Printed Matter follows twenty years of photographic news coverage in Israel/Palestine (1982-2002), through the archive of photojournalist André Brutmann. The photographer, Foighel Brutmann’s father, captured with his camera, both daily and major news events and his own family life; from the birth of his daughter and son, through the first and second Palestinian uprisings, the assassination of the Israeli Prime Minister Yizhak Rabin, and more. In Printed Matter his images are shown in a selection of about 80 contactsheets, together with the voice of his partner and colleague Hanne Foighel, who is going through the archive, reminiscing and remembering the events from her point of view – as a mother and as a journalist herself. The film, which is divided by three 16mm-reel-long chapters, tries to review two decades through multiple parallel “points of view”, portrayed simultaneously. The work questions the division between different labels such as “political” and “personal” and how images are read in favor of narratives, and visa versa.
HD video, color, 16:9, stereo sound, BE, 12”
Looking at two locations— the public sculpture White Square commemorating the founders of Tel Aviv, and the shrine of Palestinian village Salame in today’s Israeli Kafar Shalem—Orientation focuses on the ability of architectural material, and of sound and image, to register collective forgetfulness.
In 1989, the Israeli sculptor Dani Karavan, completed his sculpture White Square. The work was commissioned by the Municipality of Tel Aviv, and by the end of the building process Karavan decided to dedicate the sculpture to the founders of Tel Aviv—among whom his father Abraham Karavan, who was the city’s landscape architect for four decades from 1930’s onwards. The sculpture is composed of simple geometrical shapes and is made of white concrete, influenced by the International Style of early architecture in Tel Aviv. White Square—situated on the highest point in the area located in the eastern outskirts of Tel Aviv—overlooks through the skyscrapers all the way to the Mediterranean Sea in the west. The commonly used name of the hill on which White Square is exalted is pronounced in Arabic: “Giv’at Batih” (Watermelon Hill).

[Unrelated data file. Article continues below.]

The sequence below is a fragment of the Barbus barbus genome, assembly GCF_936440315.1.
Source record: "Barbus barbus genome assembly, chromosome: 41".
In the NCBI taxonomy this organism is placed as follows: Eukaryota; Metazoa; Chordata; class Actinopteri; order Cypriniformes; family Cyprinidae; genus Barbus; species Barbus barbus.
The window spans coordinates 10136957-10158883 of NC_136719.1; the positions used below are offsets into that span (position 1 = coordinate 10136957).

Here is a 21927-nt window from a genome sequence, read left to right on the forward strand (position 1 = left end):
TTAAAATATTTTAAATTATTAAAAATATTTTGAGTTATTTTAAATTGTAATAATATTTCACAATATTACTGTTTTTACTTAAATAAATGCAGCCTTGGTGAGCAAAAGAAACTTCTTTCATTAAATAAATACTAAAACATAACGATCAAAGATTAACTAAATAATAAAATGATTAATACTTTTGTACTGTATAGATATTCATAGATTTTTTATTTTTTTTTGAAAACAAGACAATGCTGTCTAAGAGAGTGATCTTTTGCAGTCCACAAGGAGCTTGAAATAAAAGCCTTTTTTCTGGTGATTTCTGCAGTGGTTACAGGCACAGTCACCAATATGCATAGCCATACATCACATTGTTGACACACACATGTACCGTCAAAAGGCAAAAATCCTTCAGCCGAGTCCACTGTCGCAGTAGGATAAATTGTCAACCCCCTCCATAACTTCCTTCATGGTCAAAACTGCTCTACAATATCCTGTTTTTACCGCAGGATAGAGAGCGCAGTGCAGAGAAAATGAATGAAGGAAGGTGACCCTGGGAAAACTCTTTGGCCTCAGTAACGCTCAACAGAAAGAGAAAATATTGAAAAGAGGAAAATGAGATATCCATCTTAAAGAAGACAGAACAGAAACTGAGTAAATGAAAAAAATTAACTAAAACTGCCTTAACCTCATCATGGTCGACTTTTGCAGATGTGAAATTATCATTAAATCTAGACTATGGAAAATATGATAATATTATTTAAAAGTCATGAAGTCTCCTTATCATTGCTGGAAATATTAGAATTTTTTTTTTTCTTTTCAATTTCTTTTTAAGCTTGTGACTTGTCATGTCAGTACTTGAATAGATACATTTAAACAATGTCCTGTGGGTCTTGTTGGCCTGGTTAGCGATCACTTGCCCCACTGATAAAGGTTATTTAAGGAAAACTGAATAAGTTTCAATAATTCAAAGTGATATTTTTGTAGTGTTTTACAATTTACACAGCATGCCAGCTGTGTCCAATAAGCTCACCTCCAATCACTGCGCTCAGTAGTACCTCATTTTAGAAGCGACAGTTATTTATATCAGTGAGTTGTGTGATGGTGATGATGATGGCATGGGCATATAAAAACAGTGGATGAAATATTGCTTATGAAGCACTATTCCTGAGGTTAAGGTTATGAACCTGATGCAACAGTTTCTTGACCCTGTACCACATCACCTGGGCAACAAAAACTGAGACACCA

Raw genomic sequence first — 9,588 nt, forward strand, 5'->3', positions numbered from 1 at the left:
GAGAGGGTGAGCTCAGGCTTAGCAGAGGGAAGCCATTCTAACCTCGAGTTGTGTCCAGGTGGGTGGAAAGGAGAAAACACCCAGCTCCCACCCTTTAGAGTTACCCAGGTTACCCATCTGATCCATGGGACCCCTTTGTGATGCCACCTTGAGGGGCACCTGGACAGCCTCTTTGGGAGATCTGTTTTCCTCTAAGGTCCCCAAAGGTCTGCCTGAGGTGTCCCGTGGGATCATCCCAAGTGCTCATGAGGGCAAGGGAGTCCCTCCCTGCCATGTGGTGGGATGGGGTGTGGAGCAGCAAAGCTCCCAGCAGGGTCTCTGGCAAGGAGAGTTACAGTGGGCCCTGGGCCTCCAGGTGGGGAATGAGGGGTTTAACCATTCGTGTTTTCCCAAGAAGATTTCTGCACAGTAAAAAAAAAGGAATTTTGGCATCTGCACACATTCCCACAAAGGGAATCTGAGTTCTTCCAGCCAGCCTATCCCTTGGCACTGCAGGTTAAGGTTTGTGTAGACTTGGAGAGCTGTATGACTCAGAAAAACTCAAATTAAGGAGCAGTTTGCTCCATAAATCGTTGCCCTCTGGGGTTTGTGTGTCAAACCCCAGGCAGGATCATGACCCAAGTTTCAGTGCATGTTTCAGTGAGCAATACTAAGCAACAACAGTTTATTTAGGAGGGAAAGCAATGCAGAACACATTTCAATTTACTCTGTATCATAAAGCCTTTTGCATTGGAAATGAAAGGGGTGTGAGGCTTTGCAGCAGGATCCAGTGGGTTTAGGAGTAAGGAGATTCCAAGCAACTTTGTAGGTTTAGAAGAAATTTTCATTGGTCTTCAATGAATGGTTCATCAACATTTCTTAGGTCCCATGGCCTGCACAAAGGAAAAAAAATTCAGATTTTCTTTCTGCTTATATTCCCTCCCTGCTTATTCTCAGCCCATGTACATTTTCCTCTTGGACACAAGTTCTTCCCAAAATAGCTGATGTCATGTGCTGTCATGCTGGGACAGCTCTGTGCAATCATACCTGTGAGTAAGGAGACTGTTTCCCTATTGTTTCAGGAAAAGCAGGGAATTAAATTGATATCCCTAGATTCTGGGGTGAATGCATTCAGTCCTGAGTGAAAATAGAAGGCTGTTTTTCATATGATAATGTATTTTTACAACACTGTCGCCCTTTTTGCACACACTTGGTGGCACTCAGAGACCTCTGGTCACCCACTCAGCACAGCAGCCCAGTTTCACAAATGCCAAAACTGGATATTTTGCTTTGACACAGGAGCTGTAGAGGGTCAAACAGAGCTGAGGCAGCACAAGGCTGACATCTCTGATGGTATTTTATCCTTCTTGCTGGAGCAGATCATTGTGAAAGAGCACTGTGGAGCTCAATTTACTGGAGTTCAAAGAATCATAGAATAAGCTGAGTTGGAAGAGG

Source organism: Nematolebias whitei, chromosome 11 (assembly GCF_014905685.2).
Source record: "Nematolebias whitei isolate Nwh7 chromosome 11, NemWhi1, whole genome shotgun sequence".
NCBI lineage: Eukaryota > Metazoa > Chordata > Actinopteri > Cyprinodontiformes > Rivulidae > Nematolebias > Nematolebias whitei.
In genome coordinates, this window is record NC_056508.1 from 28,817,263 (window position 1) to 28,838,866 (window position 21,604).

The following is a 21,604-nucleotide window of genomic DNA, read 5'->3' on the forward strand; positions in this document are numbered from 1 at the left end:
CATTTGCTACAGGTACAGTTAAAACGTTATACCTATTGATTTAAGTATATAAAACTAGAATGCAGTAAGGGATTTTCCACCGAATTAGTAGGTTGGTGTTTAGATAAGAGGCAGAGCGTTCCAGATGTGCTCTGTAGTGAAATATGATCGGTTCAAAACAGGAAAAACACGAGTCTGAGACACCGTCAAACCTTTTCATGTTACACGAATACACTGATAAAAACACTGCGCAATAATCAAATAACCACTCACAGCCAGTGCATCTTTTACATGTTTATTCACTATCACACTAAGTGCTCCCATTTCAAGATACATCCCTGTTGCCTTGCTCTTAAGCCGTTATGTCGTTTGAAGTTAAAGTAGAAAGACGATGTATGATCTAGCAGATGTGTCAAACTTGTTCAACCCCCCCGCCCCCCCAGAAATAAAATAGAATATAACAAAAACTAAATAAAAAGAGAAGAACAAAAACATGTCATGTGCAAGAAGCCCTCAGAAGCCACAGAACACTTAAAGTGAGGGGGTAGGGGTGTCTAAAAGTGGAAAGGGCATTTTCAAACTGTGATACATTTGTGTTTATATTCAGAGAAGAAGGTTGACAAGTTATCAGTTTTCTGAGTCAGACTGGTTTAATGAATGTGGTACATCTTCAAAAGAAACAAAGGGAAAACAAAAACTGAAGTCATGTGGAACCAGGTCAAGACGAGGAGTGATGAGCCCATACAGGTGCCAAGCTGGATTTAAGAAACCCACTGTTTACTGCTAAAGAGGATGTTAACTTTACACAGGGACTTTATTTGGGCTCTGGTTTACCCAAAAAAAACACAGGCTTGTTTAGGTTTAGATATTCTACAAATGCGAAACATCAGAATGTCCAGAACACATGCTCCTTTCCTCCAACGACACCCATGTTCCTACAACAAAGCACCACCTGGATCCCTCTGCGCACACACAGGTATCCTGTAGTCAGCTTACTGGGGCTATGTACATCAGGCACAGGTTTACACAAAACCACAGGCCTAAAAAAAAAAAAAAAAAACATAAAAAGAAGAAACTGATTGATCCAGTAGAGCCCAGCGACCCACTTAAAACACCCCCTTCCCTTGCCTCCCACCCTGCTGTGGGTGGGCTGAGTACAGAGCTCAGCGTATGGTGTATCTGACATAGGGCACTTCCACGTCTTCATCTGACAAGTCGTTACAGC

The remains of the shrine of Salame, in today’s Tel Avivian neighbourhood Kfar Shalem is located a few hundred meters south of this hill. The abandoned dome-structure was once at the centre of the ancient Palestinian village Salame. The village, dating back to the 16th century up until 1948, was located on the highway from Jaffa Port to the mainland. During the ‘Nakba’ of 1948 it was occupied and depopulated by the Israeli Army and the new Zionist state. Weeks after expelling the Palestinian villagers from their land, the Israeli authorities—managing waves of Jewish immigration—re-inhabited the village with Yemenite Jews. Those, were settled in the original Palestinian stone houses. Today, decades later, the ownership of the land is still in dispute, and the Jewish-Israeli residents of Kfar Shalem are threatened with evacuation due to a construction-corporations’ plan to destroy the stone houses and to build a new profitable neighbourhood. Orientation is the second chapter in a series of works titled Gathering Series.